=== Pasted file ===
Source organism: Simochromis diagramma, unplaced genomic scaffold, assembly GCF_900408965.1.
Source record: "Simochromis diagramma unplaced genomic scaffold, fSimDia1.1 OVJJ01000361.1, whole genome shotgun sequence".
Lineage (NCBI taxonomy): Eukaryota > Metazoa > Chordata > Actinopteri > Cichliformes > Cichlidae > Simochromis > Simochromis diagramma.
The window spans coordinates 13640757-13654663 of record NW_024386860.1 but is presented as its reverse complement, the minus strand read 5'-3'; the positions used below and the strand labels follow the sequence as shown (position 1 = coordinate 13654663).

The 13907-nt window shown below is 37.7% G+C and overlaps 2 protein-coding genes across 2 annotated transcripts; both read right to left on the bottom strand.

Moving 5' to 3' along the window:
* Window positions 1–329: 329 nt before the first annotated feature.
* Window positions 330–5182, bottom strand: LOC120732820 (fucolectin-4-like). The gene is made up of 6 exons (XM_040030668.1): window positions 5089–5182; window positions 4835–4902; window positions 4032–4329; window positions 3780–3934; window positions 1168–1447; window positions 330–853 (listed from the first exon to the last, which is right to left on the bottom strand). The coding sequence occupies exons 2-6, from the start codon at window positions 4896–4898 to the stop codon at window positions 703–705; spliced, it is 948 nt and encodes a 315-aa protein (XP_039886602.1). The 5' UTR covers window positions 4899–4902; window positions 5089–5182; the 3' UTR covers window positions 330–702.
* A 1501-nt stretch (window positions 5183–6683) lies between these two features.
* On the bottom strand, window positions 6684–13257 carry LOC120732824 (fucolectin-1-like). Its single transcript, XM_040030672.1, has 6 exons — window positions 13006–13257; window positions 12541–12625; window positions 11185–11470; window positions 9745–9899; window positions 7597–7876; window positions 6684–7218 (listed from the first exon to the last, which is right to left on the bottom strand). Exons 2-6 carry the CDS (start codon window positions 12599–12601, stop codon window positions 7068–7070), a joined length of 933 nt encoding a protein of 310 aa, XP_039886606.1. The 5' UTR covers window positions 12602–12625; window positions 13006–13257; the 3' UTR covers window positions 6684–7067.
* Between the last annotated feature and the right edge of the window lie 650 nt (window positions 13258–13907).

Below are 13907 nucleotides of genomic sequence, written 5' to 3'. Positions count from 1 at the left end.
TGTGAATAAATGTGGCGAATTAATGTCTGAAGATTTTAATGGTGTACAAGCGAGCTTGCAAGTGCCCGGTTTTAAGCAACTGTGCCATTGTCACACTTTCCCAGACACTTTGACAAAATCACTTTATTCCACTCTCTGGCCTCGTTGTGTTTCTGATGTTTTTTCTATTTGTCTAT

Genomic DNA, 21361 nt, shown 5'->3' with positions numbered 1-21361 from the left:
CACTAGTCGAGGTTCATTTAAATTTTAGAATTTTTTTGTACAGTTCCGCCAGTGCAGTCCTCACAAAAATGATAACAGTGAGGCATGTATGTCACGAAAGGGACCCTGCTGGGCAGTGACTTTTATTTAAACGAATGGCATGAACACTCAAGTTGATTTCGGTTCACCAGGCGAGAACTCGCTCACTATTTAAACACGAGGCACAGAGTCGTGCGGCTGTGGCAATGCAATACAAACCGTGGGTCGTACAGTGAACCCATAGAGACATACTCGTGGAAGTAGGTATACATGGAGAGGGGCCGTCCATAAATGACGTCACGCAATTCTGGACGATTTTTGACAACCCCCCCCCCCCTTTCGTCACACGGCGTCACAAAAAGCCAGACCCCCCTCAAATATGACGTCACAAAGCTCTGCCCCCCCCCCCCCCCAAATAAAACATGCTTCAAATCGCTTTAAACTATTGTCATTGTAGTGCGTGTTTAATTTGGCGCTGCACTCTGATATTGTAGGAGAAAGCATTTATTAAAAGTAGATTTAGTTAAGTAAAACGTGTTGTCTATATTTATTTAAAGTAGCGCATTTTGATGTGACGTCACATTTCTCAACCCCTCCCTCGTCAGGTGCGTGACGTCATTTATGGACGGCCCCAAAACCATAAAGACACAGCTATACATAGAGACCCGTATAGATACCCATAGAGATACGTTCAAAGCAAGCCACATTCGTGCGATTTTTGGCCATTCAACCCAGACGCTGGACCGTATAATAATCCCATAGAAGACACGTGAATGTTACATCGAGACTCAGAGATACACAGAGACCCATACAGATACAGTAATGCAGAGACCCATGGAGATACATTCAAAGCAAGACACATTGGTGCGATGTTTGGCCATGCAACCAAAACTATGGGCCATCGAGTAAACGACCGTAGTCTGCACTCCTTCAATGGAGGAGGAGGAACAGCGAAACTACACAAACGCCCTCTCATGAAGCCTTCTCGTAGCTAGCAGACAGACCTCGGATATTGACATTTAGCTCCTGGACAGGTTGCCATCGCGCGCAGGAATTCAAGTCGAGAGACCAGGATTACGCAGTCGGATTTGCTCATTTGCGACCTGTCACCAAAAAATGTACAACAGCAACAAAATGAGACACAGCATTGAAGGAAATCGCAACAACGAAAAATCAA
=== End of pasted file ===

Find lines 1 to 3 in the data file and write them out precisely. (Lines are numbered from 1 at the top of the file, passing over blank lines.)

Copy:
Source organism: Simochromis diagramma, unplaced genomic scaffold, assembly GCF_900408965.1.
Source record: "Simochromis diagramma unplaced genomic scaffold, fSimDia1.1 OVJJ01000361.1, whole genome shotgun sequence".
Lineage (NCBI taxonomy): Eukaryota > Metazoa > Chordata > Actinopteri > Cichliformes > Cichlidae > Simochromis > Simochromis diagramma.